The 1960s has gone down as one of the most pivotal and revolutionizing decades as far as pop and rock music are concerned. From The Rolling Stones and The Beatles to Bob Dylan and The Supremes, the music landscape was impacted by a diverse array of talent and styles during the period.
It was also a time when music was heavily influenced by the weather, according to a recent study conducted by the Tyndall Centre for Climate Change Research. In that research, the findings show that aspects of the weather was a big influence on many song titles put out by The Beatles, The Beach Boys, Bob Dylan, and many others.
With approximately 16 percent of songs released by The Beatles having some reference to the weather, the connection between weather and music during the 1960s was highly relevant. Take the song “Here Comes the Sun” for instance; it was written on the first day of sunshine recorded in Britain in 1969 by George Harrison and continues to be one of their standout hits.
Researchers believe that weather played such a big part in this and other songs during the 1960s because of the weather conditions that prevailed during that time and the way people (fans) connected them to how they feel. There were storms, periods of gloominess (only 189 hours of sunshine were recorded in April 1969 for the UK), and other weather disturbances that made the 1960s atmospherically more active than other decades.
But while 1960s music was heavily influenced by weather, the association has continued up to present day. In the same research mentioned earlier, 900 songwriters and singers were associated with 759 songs containing weather references over the decades. In fact, 7% of the top 500 songs had direct weather references, including hits from The Beatles, Bob Dylan, and The Association. Weather was (is) closely associated with people’s feelings, with rain and storms being compared to sadness, while sunshine and windy conditions represent happiness and lighthearted feelings.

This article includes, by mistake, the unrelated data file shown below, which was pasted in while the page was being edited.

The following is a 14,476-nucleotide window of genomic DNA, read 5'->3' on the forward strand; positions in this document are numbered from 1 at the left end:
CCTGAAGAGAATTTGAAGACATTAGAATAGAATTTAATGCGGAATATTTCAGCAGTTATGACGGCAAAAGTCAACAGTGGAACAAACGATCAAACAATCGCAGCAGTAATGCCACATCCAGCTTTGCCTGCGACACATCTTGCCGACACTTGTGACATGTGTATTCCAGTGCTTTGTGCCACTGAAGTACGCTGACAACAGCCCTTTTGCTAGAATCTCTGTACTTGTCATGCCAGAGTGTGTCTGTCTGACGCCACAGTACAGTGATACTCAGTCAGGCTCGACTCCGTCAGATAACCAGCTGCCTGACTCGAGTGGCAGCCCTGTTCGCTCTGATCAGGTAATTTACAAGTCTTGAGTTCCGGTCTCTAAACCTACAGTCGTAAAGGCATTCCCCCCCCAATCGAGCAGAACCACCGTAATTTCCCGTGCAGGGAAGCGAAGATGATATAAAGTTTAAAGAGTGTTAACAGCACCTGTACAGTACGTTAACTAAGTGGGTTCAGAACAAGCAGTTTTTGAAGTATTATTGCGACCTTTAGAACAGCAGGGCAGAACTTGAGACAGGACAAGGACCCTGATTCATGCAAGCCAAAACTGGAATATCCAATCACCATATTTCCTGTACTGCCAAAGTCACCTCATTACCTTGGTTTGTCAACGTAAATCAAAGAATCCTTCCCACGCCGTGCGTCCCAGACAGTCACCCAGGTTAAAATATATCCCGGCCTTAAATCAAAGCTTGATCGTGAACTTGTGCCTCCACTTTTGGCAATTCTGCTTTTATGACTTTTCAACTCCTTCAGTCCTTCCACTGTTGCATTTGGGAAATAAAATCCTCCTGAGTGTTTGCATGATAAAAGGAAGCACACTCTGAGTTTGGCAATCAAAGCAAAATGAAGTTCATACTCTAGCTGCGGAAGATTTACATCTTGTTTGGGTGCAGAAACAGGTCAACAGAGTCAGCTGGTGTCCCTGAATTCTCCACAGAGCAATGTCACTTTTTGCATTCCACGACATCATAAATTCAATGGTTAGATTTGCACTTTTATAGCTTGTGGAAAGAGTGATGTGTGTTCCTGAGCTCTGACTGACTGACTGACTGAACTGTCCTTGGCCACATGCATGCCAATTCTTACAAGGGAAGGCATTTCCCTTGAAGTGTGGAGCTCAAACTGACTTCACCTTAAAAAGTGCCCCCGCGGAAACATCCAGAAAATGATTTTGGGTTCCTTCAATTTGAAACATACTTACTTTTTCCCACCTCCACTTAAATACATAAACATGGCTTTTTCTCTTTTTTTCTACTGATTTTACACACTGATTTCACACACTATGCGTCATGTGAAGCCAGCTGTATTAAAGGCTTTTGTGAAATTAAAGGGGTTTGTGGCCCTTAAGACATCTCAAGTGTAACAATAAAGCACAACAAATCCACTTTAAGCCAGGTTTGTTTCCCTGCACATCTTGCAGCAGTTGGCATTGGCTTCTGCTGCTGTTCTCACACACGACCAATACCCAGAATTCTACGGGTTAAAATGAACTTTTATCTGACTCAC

Other artists who have popular weather-related songs include Ray Charles (“Rainy Night in Georgia”), The Eurythmics (“Here Comes the Rain Again”), Katrina & the Waves (“Walking On Sunshine”), New Edition (“Can’t Stand the Rain”), and Tina Turner (“I Can’t Stand The Rain).
The trend continues to pop up in modern songs such as “After the Hurricane” by Jazmine Sullivan and “Sunny Day” by Akon, among many others, cementing the fact that the weather has a significant influence on how people feel.